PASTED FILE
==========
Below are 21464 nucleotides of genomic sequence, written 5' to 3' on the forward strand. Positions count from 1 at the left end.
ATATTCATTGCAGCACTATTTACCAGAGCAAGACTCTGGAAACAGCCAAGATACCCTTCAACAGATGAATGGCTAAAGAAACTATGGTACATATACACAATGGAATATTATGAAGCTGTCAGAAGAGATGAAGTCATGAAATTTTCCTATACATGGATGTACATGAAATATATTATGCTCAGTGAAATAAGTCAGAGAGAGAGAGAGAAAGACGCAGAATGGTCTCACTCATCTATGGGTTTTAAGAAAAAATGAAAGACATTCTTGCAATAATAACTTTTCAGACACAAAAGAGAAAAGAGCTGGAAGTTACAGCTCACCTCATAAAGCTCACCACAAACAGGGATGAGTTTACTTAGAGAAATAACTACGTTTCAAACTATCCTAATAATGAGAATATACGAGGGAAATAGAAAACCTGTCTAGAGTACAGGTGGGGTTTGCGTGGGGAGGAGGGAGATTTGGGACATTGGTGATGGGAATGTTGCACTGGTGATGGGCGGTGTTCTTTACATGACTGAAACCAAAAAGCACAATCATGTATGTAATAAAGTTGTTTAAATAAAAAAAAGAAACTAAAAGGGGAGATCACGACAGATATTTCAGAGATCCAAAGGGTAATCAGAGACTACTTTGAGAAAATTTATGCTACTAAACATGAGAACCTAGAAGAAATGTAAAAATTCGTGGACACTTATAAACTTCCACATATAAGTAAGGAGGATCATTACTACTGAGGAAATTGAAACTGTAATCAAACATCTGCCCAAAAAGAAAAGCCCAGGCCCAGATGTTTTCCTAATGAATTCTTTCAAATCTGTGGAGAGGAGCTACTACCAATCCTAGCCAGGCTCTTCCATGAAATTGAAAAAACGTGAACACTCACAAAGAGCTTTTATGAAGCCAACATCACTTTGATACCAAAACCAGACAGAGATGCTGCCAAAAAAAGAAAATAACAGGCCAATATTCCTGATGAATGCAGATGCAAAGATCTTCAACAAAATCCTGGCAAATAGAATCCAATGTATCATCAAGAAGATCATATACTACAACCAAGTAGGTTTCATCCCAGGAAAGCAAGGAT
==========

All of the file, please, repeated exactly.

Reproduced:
Below are 21464 nucleotides of genomic sequence, written 5' to 3' on the forward strand. Positions count from 1 at the left end.
ATATTCATTGCAGCACTATTTACCAGAGCAAGACTCTGGAAACAGCCAAGATACCCTTCAACAGATGAATGGCTAAAGAAACTATGGTACATATACACAATGGAATATTATGAAGCTGTCAGAAGAGATGAAGTCATGAAATTTTCCTATACATGGATGTACATGAAATATATTATGCTCAGTGAAATAAGTCAGAGAGAGAGAGAGAAAGACGCAGAATGGTCTCACTCATCTATGGGTTTTAAGAAAAAATGAAAGACATTCTTGCAATAATAACTTTTCAGACACAAAAGAGAAAAGAGCTGGAAGTTACAGCTCACCTCATAAAGCTCACCACAAACAGGGATGAGTTTACTTAGAGAAATAACTACGTTTCAAACTATCCTAATAATGAGAATATACGAGGGAAATAGAAAACCTGTCTAGAGTACAGGTGGGGTTTGCGTGGGGAGGAGGGAGATTTGGGACATTGGTGATGGGAATGTTGCACTGGTGATGGGCGGTGTTCTTTACATGACTGAAACCAAAAAGCACAATCATGTATGTAATAAAGTTGTTTAAATAAAAAAAAGAAACTAAAAGGGGAGATCACGACAGATATTTCAGAGATCCAAAGGGTAATCAGAGACTACTTTGAGAAAATTTATGCTACTAAACATGAGAACCTAGAAGAAATGTAAAAATTCGTGGACACTTATAAACTTCCACATATAAGTAAGGAGGATCATTACTACTGAGGAAATTGAAACTGTAATCAAACATCTGCCCAAAAAGAAAAGCCCAGGCCCAGATGTTTTCCTAATGAATTCTTTCAAATCTGTGGAGAGGAGCTACTACCAATCCTAGCCAGGCTCTTCCATGAAATTGAAAAAACGTGAACACTCACAAAGAGCTTTTATGAAGCCAACATCACTTTGATACCAAAACCAGACAGAGATGCTGCCAAAAAAAGAAAATAACAGGCCAATATTCCTGATGAATGCAGATGCAAAGATCTTCAACAAAATCCTGGCAAATAGAATCCAATGTATCATCAAGAAGATCATATACTACAACCAAGTAGGTTTCATCCCAGGAAAGCAAGGAT